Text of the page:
Dantonio: Defense Does Job Vs. UW

Defensive coordinator pleased with way the Buckeyes held high powered Washington attack in check.

So how good was that performance by the Ohio State defense in Saturday night's season opener against Washington at Ohio Stadium?

They held UW, which averaged 420.7 yards per game last year, to just 262 yards total offense. Which accomplishment was bigger: Holding the Huskies to 7 yards in 24 rushing attempts or keeping UW down to 255 yards passing (the Huskies threw for 346.2 yards per game a year ago)? The answer, of course, is that both feats were doggone impressive.

"They are as good as advertised," Washington coach Keith Gilbertson said after the Buckeyes spoiled his debut with the Huskies. "They are big, powerful and quick and have lots of athletes. They have tremendous defensive backs, linebackers and defensive linemen. Their defensive front is tremendous.

"I have nothing but good things to say about Ohio State. They are going to win a lot of games."

Ohio State's 21-0 halftime lead, coupled with UW's inability to run the ball, led the Huskies to rely more on the pass. Washington attempted 49 passes and ran the ball just 24 times.

And even the yardage UW got was somewhat suspect. UW quarterback Cody Pickett threw for an even 100 yards in the fourth quarter, when the Buckeyes had already built a 28-3 advantage. Most of those yards came against OSU defensive units comprised of second team players.

"They found out the first couple of times they ran the ball that we have a pretty good run defense," said OSU head coach Jim Tressel. "They abandoned that plan pretty quickly."

Defensive coordinator Mark Dantonio agreed that the defensive front led the charge for the Buckeyes.

"Our defensive front played like they practice," Dantonio said. "They get great coaching (from Jim Heacock and Luke Fickell). They have a high level of intensity in that (meeting room) because they have competition there and leadership there.

"We are blessed to have some great players like Darrion (Scott) and Will (Smith) and Tim Anderson. Those guys have been playing here a long time and are dominant defensive linemen. The young guys we put in there should help us be fresh. I thought our linebackers did a good job as well."

Dantonio also praised defensive end Simon Fraser, who tallied three tackles-for-loss among his team-high seven tackles.

"Simon Fraser is a big play guy," Dantonio said. "He is a very competitive person and a champion. We are very fortunate to have guys like that."

OSU did not force a turnover in the game. But the defense did the next best thing, getting UW off the field on three-and-outs in six of the Huskies' 16 possessions.

"One of our goals is to hold people to three-and-out five times a game," Dantonio said. "But we're just trying to make plays. What impressed me the most was the fact we played like we talked about. We wanted to play hard and play with great physical toughness. I thought we did that."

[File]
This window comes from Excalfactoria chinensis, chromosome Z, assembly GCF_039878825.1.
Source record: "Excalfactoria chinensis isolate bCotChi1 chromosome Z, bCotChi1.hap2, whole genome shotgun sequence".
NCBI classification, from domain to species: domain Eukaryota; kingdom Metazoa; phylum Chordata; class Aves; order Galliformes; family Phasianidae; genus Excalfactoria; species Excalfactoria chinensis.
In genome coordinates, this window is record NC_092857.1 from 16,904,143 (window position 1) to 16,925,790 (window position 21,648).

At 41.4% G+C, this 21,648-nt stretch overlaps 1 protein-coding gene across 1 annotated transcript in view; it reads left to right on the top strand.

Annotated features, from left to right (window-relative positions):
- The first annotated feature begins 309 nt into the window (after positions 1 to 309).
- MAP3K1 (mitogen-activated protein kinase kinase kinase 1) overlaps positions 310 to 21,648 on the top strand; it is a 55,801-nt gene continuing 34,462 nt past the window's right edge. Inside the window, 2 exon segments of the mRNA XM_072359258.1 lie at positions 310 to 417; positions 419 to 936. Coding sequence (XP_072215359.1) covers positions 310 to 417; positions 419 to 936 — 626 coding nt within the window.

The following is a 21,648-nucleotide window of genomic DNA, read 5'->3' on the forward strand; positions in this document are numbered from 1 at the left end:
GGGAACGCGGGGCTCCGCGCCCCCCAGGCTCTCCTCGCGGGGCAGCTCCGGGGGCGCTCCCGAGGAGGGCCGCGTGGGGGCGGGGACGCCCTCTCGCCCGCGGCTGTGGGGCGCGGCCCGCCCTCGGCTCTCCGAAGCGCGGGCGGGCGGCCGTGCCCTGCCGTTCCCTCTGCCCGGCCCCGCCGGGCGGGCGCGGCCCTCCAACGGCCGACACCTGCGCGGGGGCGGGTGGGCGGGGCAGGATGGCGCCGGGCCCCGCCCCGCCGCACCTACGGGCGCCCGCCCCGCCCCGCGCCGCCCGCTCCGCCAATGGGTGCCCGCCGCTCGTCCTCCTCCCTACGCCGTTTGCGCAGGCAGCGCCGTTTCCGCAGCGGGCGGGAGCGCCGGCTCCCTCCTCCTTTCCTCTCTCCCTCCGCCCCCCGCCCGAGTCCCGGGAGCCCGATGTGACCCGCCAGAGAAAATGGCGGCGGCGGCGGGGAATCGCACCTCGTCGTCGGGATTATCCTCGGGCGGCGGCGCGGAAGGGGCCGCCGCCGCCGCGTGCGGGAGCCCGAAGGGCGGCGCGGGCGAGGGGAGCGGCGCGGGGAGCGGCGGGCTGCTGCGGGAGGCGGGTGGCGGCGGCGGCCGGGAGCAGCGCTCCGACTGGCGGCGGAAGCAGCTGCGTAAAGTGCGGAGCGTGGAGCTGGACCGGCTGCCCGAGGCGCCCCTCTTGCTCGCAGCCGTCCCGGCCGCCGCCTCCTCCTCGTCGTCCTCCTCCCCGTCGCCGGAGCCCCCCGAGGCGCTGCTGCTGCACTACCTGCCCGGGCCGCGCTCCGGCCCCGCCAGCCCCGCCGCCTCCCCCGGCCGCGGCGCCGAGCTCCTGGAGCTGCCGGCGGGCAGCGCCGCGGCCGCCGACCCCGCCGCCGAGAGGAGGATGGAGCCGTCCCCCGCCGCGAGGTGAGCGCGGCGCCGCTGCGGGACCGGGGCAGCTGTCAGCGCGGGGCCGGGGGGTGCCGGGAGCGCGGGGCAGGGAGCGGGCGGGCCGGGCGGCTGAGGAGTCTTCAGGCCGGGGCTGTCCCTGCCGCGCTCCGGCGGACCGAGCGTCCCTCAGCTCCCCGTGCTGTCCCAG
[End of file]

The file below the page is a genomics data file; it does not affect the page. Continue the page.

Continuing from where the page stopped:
Dantonio credited Scott, who missed time during the preseason due to ongoing problems with a groin injury, for delivering the goods on game night. Scott had two tackles, including a crushing tackle-for-loss on tailback Rich Alexis on a third-and-4 situation in the first quarter.

"Darrion is a great player," Dantonio said. "He has had some injuries. Hopefully, he has worked his way through those."

Much of the focus was on the safety positions, where new starters Will Allen and Brandon Mitchell were joined by nickel man Nate Salley. Allen and Salley each had five tackles and Mitchell had three. Salley and Mitchell also broke up passes with Salley crushing would-be receiver Charles Frederick in the second half.

"I thought Brandon and Nate played very well," Dantonio said. "They probably had a couple mistakes in there. They ran and they hit and they didn't back down. They showed some toughness and I think they're good tacklers."

Tressel knows Washington will not be the last team to test the Buckeyes through the air.

"We know we're going to be tested," Tressel said. "The guys up front are veterans and the corners are veterans. They set the tone. We have a mixture of new guys and veterans. If we can just keep working hard, we should have a pretty good defense."

Smith said going against Washington's high tech passing attack should serve the Buckeyes well down the line. After all, N.C. State, Northwestern, Penn State, Michigan State, Purdue and Michigan all figure to try and air it out against OSU.

"This should prepare us to play against some better teams," Smith said. "It is good to face a great quarterback at the beginning of the season like Cody Pickett. They struggled a bit, but he still showed us he is a great quarterback. He made a lot of great checks. This should only help our defense."

Anderson said he liked the way the defense played as a unit.

"We were flying around and making good open field tackles," Anderson said. "When there was a tackle, there were four, five or six guys there. I think that was the key why we had such a good performance tonight.

"It was nice to finally attack someone else for once. We've been going against the same guys for four or five weeks. It was nice to finally see some new faces."

Whether this year's defense measures up to the one that led OSU to the 2002 national championship remains to be seen. But the unit's first performance definitely was a step in the right direction, Dantonio said.

"We always evaluate everything at the end of the year," Dantonio said. "This is a good starting point for us. Last year's defense was tremendous and that's the measuring stick for us right now."


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